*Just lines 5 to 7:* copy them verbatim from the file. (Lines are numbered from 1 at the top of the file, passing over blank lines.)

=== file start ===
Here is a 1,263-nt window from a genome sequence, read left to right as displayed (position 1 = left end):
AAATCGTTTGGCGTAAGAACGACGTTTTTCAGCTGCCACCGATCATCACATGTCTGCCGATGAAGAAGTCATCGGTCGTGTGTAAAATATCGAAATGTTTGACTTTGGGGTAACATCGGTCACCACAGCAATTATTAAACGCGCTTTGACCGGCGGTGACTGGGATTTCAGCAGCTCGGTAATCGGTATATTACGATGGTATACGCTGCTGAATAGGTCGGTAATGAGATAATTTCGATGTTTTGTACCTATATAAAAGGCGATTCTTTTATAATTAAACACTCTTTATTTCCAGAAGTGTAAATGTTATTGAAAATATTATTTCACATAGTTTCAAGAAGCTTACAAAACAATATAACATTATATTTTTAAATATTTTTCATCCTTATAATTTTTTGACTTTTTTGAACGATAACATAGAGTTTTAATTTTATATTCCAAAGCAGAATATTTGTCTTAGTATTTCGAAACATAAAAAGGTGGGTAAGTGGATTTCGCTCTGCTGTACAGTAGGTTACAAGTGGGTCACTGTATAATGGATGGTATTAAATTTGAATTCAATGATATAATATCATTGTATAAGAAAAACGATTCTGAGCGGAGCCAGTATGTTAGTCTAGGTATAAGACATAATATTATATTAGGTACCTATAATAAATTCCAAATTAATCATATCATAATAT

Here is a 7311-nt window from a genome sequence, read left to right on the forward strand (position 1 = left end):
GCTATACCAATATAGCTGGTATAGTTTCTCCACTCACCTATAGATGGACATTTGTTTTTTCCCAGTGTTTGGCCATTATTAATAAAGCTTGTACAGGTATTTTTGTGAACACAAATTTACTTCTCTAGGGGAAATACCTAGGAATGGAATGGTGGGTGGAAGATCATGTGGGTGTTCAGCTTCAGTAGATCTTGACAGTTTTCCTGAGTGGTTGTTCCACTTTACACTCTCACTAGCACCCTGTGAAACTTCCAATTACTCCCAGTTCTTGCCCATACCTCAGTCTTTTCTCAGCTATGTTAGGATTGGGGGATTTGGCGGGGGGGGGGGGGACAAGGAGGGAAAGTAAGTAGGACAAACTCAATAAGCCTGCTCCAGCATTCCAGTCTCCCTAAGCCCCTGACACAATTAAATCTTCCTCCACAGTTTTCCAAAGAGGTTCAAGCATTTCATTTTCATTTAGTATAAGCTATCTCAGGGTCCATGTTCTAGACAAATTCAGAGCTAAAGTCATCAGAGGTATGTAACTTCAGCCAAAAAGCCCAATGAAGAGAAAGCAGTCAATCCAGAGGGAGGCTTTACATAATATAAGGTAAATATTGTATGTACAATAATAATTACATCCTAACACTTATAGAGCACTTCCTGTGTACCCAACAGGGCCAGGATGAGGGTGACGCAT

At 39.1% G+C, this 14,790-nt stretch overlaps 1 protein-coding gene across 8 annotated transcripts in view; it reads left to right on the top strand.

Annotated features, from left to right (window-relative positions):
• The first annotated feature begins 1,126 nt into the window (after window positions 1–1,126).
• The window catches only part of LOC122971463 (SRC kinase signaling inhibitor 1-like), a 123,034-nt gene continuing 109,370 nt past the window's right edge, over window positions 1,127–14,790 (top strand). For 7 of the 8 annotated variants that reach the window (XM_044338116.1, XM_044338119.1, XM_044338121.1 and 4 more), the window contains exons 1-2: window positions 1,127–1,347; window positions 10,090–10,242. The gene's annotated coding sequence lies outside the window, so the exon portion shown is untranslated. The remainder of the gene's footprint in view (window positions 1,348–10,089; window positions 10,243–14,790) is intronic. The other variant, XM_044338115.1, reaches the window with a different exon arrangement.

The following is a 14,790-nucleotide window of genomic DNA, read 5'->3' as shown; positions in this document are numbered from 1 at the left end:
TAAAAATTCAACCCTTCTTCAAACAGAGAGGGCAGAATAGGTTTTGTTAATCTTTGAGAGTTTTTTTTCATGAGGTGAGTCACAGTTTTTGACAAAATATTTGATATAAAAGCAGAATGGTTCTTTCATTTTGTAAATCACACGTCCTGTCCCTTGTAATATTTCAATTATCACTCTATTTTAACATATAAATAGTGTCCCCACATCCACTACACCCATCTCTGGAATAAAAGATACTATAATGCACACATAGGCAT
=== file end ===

At 39.1% G+C, this 14,790-nt stretch overlaps 1 protein-coding gene across 8 annotated transcripts in view; it reads left to right on the top strand.

Annotated features, from left to right (window-relative positions):
• The first annotated feature begins 1,126 nt into the window (after window positions 1–1,126).